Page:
Kayaking Across Morro Bay, Never Out of Site of the Smokestacks

Heron and cormorants in Morro Bay, California.

Heron and cormorants in Morro Bay, California.

Morro Bay is a long protected body of water with a big sand bar that keeps the ferocious Pacific breakers away. It’s teeming with bird and mammal life and the waters in the bay are clean enough to raise oysters in. We got a chance to see the bay up close this morning with John Flaherty, the owner of Central Coast Outdoors.

We set out on three kayaks into what John said was an unusually high tide.  The first group of seabirds we can across was a gaggle of white and brown Pelicans, joined by cormorants and wood ducks.  On the shore as we kayaked past, a tiny baby seal was crying out for its lost mama, John called the marine mammal protection squad to help the little guy out.

Morro Bay's famous triple smokestacks.

Morro Bay’s famous triple smokestacks.

What a glorious way to see nature, I thought, as we glided in the sun heading toward a barge where a crew of men were sorting oysters the size of a finger digit.

A radio blasted from their small barge, that and the big net all around were clearly designed to keep seagulls away, since their guano is very bad for the oysters.   John has been a guide since the 1980s, he combines his love of kayaks with a love of bicycling. He said he had ridden his bike the 30 minutes from his Los Osos home to the Morro Bay State park.

A sea otter in the bay.

A sea otter in the bay.

We asked John about those white dead trees that lined the bank of the bay. He explained that this area is a preserve for herons, but that it’s been mostly taken over by the aggressive cormorants, who have covered the ground and the trees with their guano, killing the trees in the process.

In the distance the famous three smokestacks of the Morro Bay power plant loomed over the bay. He said that a year ago, they stopped generating power all together, and now the company that owns the plant is casting about for what to do with the monstrous stacks and the huge power plant building.

One company proposed a tidal power plant, which turned out to be up to 650 200′ tubes that would move with the waves and create energy from the motion. Good idea but no one is ready to turn over that much ocean to the eyesore that would result.  Others have talked about shortening the 450 foot stacks, but the cost of demolition is daunting.

Nobody is really sure what will happen to the iconic towers.

Huge white pelicans gather in Morro Bay.

Huge white pelicans gather in Morro Bay.

 John told us about how once the famous Morro Rock was blasted as a source for rock to fill in the harbor.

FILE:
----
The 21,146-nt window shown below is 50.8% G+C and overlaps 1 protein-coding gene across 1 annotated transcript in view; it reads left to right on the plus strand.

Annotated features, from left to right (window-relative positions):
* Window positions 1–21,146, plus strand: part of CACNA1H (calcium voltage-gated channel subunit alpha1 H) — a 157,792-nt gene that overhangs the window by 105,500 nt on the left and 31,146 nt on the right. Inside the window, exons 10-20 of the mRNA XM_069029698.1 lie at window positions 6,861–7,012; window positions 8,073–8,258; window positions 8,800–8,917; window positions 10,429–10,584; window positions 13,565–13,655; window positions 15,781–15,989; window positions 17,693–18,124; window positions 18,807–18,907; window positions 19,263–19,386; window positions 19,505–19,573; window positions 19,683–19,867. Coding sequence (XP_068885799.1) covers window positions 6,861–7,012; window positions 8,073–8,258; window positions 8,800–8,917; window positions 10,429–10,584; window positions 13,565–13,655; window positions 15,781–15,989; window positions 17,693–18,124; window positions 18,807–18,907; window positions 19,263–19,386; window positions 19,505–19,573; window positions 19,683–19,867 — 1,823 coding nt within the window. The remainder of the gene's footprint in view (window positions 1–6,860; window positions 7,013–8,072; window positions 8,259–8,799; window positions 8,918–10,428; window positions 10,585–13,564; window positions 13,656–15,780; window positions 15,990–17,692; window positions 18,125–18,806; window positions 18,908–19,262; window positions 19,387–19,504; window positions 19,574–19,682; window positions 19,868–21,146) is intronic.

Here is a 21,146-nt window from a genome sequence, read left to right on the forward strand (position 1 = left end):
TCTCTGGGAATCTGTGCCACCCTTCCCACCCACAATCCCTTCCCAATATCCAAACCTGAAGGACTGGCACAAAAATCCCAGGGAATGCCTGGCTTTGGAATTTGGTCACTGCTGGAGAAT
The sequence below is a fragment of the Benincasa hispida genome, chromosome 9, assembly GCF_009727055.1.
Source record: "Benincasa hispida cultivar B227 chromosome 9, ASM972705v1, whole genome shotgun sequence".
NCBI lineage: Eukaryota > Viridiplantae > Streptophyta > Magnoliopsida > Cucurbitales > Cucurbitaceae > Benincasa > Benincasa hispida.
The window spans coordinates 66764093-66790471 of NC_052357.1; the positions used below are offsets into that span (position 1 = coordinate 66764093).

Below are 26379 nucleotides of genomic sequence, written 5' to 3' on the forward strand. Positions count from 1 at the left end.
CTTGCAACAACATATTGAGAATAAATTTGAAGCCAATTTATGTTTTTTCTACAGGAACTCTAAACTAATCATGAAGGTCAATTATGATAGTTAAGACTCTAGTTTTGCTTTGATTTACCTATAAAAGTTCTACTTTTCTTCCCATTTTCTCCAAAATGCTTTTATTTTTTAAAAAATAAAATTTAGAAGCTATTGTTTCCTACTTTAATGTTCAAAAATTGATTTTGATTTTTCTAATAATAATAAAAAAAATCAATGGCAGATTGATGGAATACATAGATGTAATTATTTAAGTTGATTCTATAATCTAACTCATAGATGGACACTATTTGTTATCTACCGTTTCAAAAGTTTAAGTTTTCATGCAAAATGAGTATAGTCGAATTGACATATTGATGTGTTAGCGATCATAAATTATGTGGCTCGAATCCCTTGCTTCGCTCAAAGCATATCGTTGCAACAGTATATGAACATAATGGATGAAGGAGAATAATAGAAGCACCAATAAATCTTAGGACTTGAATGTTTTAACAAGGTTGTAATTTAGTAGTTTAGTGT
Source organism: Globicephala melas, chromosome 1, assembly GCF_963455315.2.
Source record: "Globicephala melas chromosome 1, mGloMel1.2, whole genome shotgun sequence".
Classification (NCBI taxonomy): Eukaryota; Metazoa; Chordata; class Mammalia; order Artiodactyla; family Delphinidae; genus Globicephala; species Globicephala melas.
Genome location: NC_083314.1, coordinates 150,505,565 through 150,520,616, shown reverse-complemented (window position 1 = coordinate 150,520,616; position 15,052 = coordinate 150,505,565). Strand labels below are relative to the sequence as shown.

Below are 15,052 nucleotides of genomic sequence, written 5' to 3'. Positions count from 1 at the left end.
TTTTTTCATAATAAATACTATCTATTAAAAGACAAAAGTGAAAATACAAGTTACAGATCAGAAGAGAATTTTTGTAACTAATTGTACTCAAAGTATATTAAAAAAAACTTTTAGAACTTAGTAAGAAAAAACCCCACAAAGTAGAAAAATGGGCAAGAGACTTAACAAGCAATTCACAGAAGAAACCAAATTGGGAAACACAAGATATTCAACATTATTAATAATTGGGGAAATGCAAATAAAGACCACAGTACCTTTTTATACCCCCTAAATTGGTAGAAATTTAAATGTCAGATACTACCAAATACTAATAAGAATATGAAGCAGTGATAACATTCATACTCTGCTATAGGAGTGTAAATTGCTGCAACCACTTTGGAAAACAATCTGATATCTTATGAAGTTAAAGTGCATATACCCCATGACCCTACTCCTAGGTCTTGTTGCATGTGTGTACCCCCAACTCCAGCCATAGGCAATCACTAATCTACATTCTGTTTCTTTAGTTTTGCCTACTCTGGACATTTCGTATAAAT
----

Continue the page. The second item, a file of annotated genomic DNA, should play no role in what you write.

It just shows that like the decision to build a power plant right smack on the shore of a pretty coastal town, things used to be a bit different back in the day.

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Mark Tognazzini Knows His Way Around a Fish in Morro Bay

Mark Tognazzini of the Dockside restaurants: a fisherman, fishmonger and restauranteur in Morro Bay Calif. Mary Gilman photos

Mark Tognazzini of the Dockside restaurants: a fisherman, fishmonger and restauranteur in Morro Bay Calif. Mary Gilman photos.

Mark Tognazzini knows his way around a fish–any kind of fish.  He’s a fisherman who lands big King salmon off the California coast in his fishing boat, and when it’s time to come to shore, he emails his loyal following in the town of Morro Bay California and all of the precious filets are spoken for right quick.

We met Mark at one of his three seafood restaurants called Dockside on the working waterfront of Morro Bay just in time to taste two of their locally caught fish species, black cod and bank rockfish.  Petrale sole is another popular fish, along with chowder made from locally farmed oysters.

In this small town of about 10,000, the Tognazzini family owns a long strip of buildings in front of the wharf where the fish come in from the sea. Eleven years ago he began combining his fish market with restaurants to offer his catch to the public, without a middle man.  Today they buy from many different suppliers and the much of the salmon still comes from his boat the Bonnie Marietta.

There are about six species of fish here, but most fishmongers call them all Pacific snapper. Mary Gilman photo.

There are about six species of fish here, but most fishmongers call them all Pacific snapper.

Mark grew up in town, and when we told him we were staying at the cozy Anderson Inn, he recalled that Jeff Anderson was a classmate. Whether it’s a local fisherman or a fishmonger, everyone knows who Mark is and his friendly demeanor and hard work has built a mini-empire here in the Central Coast.

He took us into the back of the fish market and showed us a pile of fish on the floor–eight different species that some fishmongers might all call Pacific snapper. But he explained that at his market they sell each one with its proper name, and though catching fish on lines and hauling them up one by one is more time consuming, it makes for a much better product. We can attest–the black cod was mouth tender and so was the rockfish. Both are worth the extra cost at the fish counter.

Aboard the Bonnie Marietta, Mark showed us how he can do all of the fishing and piloting at the same time, using auto pilot and plotters that allow him to follow a set course or even run in a circle while he’s in the back tending lines. Each of the salmon, ranging from 9-14 lbs, is first stunned with the back of a gaff hook and then hauled one by one over the side. A quick cut to the gills bleeds them and then they are